April 28, 2012

Mobile phone guns

April 27, 2012

U.S. to Remove 9,000 Marines from Okinawa, Japan

About 9,000 U.S. Marines stationed on the Japanese island of Okinawa will be moved to the U.S. territory of Guam and other locations in the Asia-Pacific, including Hawaii, under a U.S.-Japan agreement announced Thursday.
The move is part of a broader arrangement designed to tamp down tensions in the U.S.-Japan defense alliance stemming in part from opposition in Okinawa to what many view as a burdensome U.S. military presence.

It also reflects a desire by the Obama administration to spread U.S. forces more widely in the Asia-Pacific region as part of a rebalancing of U.S. defense priorities in the aftermath of a decade of war in the greater Middle East.
The agreement was outlined in a joint statement issued Thursday night by Secretary of State Hillary Rodham Clinton and Defense Secretary Leon Panetta and their Japanese counterparts.
Citing an "increasingly uncertain security environment" in the Asia-Pacific region, they said their agreement was intended to maintain a robust U.S. military presence to ensure the defense of Japan.
"Japan is not just a close ally, but also a close friend," Panetta said in a separate comment. "And I look forward to deepening that friendship and strengthening our partnership as, together, we address security challenges in the region."
The joint statement made no mention of a timetable for moving the approximately 9,000 Marines off of Okinawa. It said it would happen "when appropriate facilities are available to receive them" on Guam and elsewhere.
Under the new agreement, about 10,000 Marines will remain on Okinawa, which has been a key element of the U.S. military presence in Asia for decades. The U.S. also has a substantial Air Force presence on Okinawa.

April 25, 2012

Pictures from US-India naval exercises - Malabar 2012

Protecting the Indian ocean sea routes - from the Straits of Hormuz to the Malacca Straits is no easy job


April 17, 2012

Cutting-edge Navy warship - USS Zumwalt- being built in Maine

USS Zumwalt photos

An enormous, expensive and technology-laden warship that some Navy leaders once tried to kill because of its cost is now viewed as an important part of the Obama administration's Asia-Pacific strategy, with advanced capabilities that the Navy's top officer says represent the Navy's future.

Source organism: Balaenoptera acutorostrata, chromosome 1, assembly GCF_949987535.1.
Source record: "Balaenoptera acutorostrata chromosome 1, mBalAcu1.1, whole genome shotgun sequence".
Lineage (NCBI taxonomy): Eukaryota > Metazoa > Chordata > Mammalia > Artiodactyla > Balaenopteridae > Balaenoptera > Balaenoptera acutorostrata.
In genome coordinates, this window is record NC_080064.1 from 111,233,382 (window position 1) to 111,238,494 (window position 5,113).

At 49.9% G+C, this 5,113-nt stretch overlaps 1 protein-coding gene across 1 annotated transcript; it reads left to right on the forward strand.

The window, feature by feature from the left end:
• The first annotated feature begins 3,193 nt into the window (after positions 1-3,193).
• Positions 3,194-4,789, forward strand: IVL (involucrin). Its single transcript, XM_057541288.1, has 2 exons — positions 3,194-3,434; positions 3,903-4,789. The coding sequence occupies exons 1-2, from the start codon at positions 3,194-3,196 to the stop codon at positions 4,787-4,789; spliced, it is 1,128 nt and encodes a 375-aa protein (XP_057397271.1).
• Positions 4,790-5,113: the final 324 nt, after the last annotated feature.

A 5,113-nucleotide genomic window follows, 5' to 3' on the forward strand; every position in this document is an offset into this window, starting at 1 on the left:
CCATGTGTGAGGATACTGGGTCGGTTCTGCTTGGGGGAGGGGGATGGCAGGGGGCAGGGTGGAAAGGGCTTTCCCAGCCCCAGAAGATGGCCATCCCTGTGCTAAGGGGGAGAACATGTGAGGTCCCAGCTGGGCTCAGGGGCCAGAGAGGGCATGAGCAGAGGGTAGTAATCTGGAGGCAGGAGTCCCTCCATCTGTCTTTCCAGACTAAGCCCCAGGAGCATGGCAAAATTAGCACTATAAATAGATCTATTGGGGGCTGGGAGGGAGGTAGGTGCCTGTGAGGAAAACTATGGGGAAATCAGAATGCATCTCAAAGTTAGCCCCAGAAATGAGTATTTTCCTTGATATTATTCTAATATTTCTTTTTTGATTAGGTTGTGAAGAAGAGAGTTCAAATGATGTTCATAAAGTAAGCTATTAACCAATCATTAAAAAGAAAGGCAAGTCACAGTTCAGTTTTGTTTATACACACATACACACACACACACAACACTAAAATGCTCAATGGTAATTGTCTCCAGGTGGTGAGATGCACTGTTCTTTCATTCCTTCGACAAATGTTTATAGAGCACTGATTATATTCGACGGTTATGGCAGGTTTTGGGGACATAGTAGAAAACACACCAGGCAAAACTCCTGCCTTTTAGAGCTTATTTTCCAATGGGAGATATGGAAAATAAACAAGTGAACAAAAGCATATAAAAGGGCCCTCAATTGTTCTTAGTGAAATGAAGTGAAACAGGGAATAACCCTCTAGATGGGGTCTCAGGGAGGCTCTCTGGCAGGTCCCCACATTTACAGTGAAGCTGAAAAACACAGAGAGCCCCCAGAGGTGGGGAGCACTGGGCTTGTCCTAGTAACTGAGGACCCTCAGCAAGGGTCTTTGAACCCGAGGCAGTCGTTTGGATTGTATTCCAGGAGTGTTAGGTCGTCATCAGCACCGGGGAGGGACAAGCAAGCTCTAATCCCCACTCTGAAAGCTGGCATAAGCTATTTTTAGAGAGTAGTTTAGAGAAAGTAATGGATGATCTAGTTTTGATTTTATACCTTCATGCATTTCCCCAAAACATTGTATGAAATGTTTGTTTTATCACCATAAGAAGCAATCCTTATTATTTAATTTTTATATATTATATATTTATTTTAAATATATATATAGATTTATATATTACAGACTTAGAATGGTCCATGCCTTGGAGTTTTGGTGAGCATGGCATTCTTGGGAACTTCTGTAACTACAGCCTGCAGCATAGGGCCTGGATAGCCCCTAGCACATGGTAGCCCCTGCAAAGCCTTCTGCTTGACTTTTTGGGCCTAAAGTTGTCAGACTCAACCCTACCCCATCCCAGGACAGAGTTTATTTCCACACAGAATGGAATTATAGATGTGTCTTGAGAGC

The stealthy, guided-missile Zumwalt that's taking shape at Bath Iron Works is the biggest destroyer ever built for the U.S. Navy.
The low-to-the-water warship will feature a wave-piercing hull, composite deckhouse, electric drive propulsion, advanced sonar, missiles, and powerful guns that fire rocket-propelled warheads as far as 100 miles. It's also longer and heavier than existing destroyers -- but will have half the crew because of automated systems.

Testing on a full-scale model of USS Zumwalt




April 1, 2012

China test its J-10 fighters near borders with India -Jets training over Tibet


J-10 fighters of the People's Liberation Army (PLA) Air Force have conducted ground attack training over the Qinghai-Tibet Plateau, the first operation of its kind for the air force of the Chengdu Military Region.

According to a report and photos released by the PLA Daily yesterday, the ground crew of the J-10 regiment fueled the fighters and loaded ammunition on the 3,500-meter-high plateau at temperatures below -20 C.

The fighters scrambled and attacked the targets with conventional bombs and laser-guided bombs. Sorties were made both during the day and at night.

Yesterday's reports were the second time that State media released photos of the J-10 fighter using laser-guided bombs.

In a joint massive live fire drill in October that incorporated air forces and air defense units as well as armor and artillery units, also held in Tibet Autonomous Region the J-10 also showed off its precise ground attack ability, the Ministry of Defense said on its website.

"The J-10 fighter was initially designed as an air superiority fighter, focusing on air combat and interception capability. But with modern sensors, avionics and land attack munitions, it can also perform well in ground attack roles," Bai Wei, former deputy chief editor of Aviation World Monthly and writer for the UK-based Air Forces Monthly, told the Global Times.

The J-10's activities on the Qinghai-Tibet Plateau have been relatively frequent in the past months.

"Operations on the plateau are a routine for the air force. The main obstacles for plateau operation are thin air, complicated weather conditions faced by ground crews and low oxygen density, which makes igniting the engines much harder," Bai noted.

On January 31, J-10 fighters made their first flight during the Chinese Lunar New Year on the Qinghai-Tibet Plateau with a typical air combat patrol payload, namely two mid-range air-to-air missiles, two short-range air-to-air missiles, and three external fuel tanks.

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